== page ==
Anatomy of a Credit Card Stealing POS Malware


Point-of-sale (POS) is the place where a retail transaction is completed. It is the point at which a customer makes a payment to the merchant in exchange for goods or services.
Majority of retail POS systems also include a debit/credit card reader.


What is it?

When attackers compromise the computers and servers that run POS applications, with the intention of capturing payment data.
Hospitality and retail companies are the top targets — hardly surprising as that’s where most POS devices are. But other sectors, such as healthcare, also process payments and so are also at risk.
Stealing payment card data has become an everyday crime that yields quick monetary gains. The goal is to steal the data stored on the magnetic stripe of payment cards, clone the cards, and run charges on the accounts associated with them.
There are more than a dozen RAM scrapers sold in the underground market these days. There’s Dexter, Soraya, ChewBacca, Alina and BlackPOS to name a few.

Card processing involved the following basic steps:

Data in memory: All of the credit card data is temporarily stored in plain text in the RAM of merchants’ POS systems during processing. Cybercriminals use POS RAM scrapers to steal this data.

Data at rest: Merchants’ POS systems store transaction data for a short period of time (e.g., for batching) as well as a partial set of data for a long period of time for record purposes in log files or a database. The data stored is encrypted.

Data in transit: The data is internally transferred over LANs or WANs and externally over the Internet. Encryption is mandatory for data transferred over the Internet / Wireless LAN

Cybercriminals attack transaction data that resides in memory because it is the easiest to target.


Getting a RAM scraper onto a point-of-sale system can be tricky. In some cases cyber criminals infect the systems via a phishing attack that gets employees of the retailer to click on a malicious file or visit a web site where malware is silently installed on their system. Social engineering, vulnerability exploitation, disgruntled or disillusioned employees can also be used by attackers to infect POS systems.


Once on a targeted system, RAM scrapers work by examining the list of processes that are running on the system and inspecting the memory for data that matches the structure of credit card data, such as the account number, expiration date, and other information stored on a card’s magnetic stripe. During a brief period after the cards are first scanned, the account number and accompanying data sit in the POS system’s memory unencrypted while the system determines where to send it for authorization. That’s where the RAM scraper comes in. RAM scrapers are generally injected into running processes and can intercept sensitive data from memory in an instant before it is encrypted.
The magnetic stripe of payment cards has three Data Tracks—1, 2, and 3. Payment cards only use Tracks 1 and 2, which have been defined the in International Organization for Standardization (ISO)/ International Electrotechnical Commission (IEC)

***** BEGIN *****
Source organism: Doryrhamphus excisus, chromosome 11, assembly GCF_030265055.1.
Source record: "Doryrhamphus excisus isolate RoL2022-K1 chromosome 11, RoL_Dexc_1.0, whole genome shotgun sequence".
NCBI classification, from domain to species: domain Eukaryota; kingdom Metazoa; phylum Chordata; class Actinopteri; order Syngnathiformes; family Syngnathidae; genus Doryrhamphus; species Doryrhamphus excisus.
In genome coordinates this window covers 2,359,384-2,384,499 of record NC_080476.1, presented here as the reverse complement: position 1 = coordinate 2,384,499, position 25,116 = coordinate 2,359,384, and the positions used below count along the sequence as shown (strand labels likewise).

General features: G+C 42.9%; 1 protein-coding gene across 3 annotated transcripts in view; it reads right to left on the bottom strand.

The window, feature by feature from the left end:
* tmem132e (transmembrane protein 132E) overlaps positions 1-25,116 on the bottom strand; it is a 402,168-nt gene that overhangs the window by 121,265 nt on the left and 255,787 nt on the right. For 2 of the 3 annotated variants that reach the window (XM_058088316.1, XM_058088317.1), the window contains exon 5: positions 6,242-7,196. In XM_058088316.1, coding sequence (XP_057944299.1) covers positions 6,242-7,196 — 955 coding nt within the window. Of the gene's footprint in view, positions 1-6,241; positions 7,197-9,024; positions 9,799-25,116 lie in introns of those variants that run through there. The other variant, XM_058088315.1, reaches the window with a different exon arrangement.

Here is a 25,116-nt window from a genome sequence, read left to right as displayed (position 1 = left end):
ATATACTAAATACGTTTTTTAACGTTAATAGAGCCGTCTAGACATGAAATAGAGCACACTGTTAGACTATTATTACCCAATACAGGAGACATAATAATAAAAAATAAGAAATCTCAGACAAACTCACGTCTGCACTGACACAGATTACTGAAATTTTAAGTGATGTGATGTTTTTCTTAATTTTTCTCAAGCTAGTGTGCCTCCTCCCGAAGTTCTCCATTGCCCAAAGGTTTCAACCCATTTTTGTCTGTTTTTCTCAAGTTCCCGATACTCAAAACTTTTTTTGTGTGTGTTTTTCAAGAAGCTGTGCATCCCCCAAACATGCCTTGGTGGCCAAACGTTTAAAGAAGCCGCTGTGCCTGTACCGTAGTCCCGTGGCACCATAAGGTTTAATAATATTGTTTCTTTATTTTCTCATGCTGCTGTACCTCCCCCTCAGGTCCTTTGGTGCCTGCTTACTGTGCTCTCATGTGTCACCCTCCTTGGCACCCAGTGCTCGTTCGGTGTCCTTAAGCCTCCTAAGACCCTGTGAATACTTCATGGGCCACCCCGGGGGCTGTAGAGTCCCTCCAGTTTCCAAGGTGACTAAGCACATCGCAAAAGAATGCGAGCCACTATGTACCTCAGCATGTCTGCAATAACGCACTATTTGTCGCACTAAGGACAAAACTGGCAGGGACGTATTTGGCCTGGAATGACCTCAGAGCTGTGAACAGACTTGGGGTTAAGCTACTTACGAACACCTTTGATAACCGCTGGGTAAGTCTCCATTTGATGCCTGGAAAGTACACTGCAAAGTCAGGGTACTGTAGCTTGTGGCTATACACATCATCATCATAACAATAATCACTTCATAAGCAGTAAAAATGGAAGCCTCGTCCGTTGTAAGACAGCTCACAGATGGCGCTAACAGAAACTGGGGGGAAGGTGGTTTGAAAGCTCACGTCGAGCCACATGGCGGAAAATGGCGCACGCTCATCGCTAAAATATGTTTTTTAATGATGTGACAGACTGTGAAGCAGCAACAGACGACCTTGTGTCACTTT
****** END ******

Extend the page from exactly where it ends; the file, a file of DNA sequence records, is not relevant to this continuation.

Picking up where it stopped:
Track 1 standard, which is recorded at 210 bits per inch and contains 79 alphanumeric characters

Track 1 Standard

Track 2 standard, which is recorded at 75 bits per inch and contains 40 numeric characters

Track 2 Standard

Example Track 1:


Track 1 Data

Track Data Value
% Start
B Format Code (B=Bank)
5874390765438112 Primary Account Number (PAN)
^ Separator
LEE Last Name
/ Name Separator
BRAD First Name
^ Separator
11 Expiration Year
03 Expiration Month
101 Service Code (3 digits)
000000001000000003000000 Discretionary Data
? End


Credit cards also contain a three- to four-digit number printed or embossed on either the front or back side called the “CVV/CVV2,” “Card Verification Number (CVN),” “Card Security Code (CSC),” “Card Validation Code (CVC2),” It is a security verification feature used in “card-not-present” transactions (e.g., made via telephone, mail order, online, etc.) wherein merchants cannot physically verify if cards are present for transactions. This number is not stored in Tracks 1 and 2 and without it; a perfect counterfeit credit card cannot be created.

POS RAM scrapers generally use regular expression (regex) matches to search for and harvest Tracks 1 and 2 credit card data from the process memory space in the RAM. An example of regex for finding Track 1 data:


Depending on the complexity of the regex, it might also incorrectly capture garbage data from the RAM in addition to valid card data.

POS RAM scrapers implement Luhn validation to check the card data harvested prior to exfiltration.

Luhn Algorithm

Luhn Algorithm

Add the sum to the original number we dropped in the beginning. If mod 10 of the resulting number is zero (85+5) mod 10 = 0, it is a valid credit card number.

What can we do?

  • Restrict remote access. Limit remote access into POS systems by third-party companies.
  • Enforce strong password policies.
  • Reserve POS systems for POS activities. Do not allow staff to use them to browse the web, check email, or play games.
  • Implement best practices (Patching, Access control, Vulnerability scanning, Auditing etc.)




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